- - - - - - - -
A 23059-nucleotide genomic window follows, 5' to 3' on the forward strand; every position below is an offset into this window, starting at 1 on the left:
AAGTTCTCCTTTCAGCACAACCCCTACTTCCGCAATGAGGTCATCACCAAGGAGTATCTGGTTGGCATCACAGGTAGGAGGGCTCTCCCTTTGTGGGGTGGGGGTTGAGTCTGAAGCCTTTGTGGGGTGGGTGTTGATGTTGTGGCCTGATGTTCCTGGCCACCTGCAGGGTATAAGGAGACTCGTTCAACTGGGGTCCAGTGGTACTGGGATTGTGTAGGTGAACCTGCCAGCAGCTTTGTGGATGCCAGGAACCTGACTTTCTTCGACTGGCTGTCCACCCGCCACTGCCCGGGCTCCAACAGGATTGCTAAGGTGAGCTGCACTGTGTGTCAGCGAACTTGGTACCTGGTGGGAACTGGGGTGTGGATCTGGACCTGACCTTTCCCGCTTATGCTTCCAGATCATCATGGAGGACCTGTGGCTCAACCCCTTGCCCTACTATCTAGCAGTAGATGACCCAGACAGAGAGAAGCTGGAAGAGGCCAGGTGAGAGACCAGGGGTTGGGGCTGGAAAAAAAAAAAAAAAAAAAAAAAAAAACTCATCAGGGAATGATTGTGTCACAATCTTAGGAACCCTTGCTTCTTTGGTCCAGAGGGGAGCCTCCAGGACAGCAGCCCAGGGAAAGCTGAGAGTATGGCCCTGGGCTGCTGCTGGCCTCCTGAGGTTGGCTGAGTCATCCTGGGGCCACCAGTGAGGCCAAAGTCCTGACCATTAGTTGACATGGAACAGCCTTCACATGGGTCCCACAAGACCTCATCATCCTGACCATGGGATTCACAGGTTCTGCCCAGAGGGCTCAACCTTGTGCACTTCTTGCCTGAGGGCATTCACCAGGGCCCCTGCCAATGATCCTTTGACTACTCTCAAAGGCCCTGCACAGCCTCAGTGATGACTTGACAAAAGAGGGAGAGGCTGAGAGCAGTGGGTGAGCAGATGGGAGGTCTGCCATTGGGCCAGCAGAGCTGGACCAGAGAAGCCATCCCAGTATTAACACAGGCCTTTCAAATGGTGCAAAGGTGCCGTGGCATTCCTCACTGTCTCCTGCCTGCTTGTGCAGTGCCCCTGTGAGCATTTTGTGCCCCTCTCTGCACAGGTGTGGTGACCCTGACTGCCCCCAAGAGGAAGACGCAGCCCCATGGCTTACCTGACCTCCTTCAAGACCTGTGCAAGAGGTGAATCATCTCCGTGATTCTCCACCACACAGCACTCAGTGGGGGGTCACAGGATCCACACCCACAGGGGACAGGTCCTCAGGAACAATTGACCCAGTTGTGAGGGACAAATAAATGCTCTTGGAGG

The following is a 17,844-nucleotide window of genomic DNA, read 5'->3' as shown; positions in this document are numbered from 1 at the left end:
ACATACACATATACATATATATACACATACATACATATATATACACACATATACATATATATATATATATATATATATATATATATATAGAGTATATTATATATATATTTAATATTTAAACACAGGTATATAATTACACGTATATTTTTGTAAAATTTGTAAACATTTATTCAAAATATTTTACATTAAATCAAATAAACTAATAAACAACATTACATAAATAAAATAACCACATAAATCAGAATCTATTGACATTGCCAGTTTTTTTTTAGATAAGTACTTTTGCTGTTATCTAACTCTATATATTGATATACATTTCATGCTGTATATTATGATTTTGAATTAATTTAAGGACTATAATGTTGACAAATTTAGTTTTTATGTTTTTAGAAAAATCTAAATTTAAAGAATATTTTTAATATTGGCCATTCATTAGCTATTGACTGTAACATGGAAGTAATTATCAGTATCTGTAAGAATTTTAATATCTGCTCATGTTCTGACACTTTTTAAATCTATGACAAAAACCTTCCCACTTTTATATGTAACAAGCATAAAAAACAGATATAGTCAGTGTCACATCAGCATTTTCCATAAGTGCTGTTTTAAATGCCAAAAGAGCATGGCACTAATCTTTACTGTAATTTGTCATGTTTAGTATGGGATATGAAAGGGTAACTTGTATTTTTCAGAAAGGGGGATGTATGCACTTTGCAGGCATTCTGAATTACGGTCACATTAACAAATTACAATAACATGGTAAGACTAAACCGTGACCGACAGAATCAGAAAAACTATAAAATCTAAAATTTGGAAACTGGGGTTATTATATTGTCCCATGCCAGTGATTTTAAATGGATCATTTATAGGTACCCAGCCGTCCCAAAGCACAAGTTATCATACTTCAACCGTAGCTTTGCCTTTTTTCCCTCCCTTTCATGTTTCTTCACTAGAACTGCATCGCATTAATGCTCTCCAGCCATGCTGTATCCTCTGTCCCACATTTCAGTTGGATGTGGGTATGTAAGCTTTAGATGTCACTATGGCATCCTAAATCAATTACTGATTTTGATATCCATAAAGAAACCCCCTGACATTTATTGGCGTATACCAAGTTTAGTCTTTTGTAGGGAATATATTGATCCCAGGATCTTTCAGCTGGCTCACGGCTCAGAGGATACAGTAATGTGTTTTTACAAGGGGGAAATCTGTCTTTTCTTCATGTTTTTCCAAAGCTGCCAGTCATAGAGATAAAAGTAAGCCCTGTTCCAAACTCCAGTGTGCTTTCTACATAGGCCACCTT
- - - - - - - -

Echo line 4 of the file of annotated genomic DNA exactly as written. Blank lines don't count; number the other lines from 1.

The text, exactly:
ACATACACATATACATATATATACACATACATACATATATATACACACATATACATATATATATATATATATATATATATATATATATAGAGTATATTATATATATATTTAATATTTAAACACAGGTATATAATTACACGTATATTTTTGTAAAATTTGTAAACATTTATTCAAAATATTTTACATTAAATCAAATAAACTAATAAACAACATTACATAAATAAAATAACCACATAAATCAGAATCTATTGACATTGCCAGTTTTTTTTTAGATAAGTACTTTTGCTGTTATCTAACTCTATATATTGATATACATTTCATGCTGTATATTATGATTTTGAATTAATTTAAGGACTATAATGTTGACAAATTTAGTTTTTATGTTTTTAGAAAAATCTAAATTTAAAGAATATTTTTAATATTGGCCATTCATTAGCTATTGACTGTAACATGGAAGTAATTATCAGTATCTGTAAGAATTTTAATATCTGCTCATGTTCTGACACTTTTTAAATCTATGACAAAAACCTTCCCACTTTTATATGTAACAAGCATAAAAAACAGATATAGTCAGTGTCACATCAGCATTTTCCATAAGTGCTGTTTTAAATGCCAAAAGAGCATGGCACTAATCTTTACTGTAATTTGTCATGTTTAGTATGGGATATGAAAGGGTAACTTGTATTTTTCAGAAAGGGGGATGTATGCACTTTGCAGGCATTCTGAATTACGGTCACATTAACAAATTACAATAACATGGTAAGACTAAACCGTGACCGACAGAATCAGAAAAACTATAAAATCTAAAATTTGGAAACTGGGGTTATTATATTGTCCCATGCCAGTGATTTTAAATGGATCATTTATAGGTACCCAGCCGTCCCAAAGCACAAGTTATCATACTTCAACCGTAGCTTTGCCTTTTTTCCCTCCCTTTCATGTTTCTTCACTAGAACTGCATCGCATTAATGCTCTCCAGCCATGCTGTATCCTCTGTCCCACATTTCAGTTGGATGTGGGTATGTAAGCTTTAGATGTCACTATGGCATCCTAAATCAATTACTGATTTTGATATCCATAAAGAAACCCCCTGACATTTATTGGCGTATACCAAGTTTAGTCTTTTGTAGGGAATATATTGATCCCAGGATCTTTCAGCTGGCTCACGGCTCAGAGGATACAGTAATGTGTTTTTACAAGGGGGAAATCTGTCTTTTCTTCATGTTTTTCCAAAGCTGCCAGTCATAGAGATAAAAGTAAGCCCTGTTCCAAACTCCAGTGTGCTTTCTACATAGGCCACCTT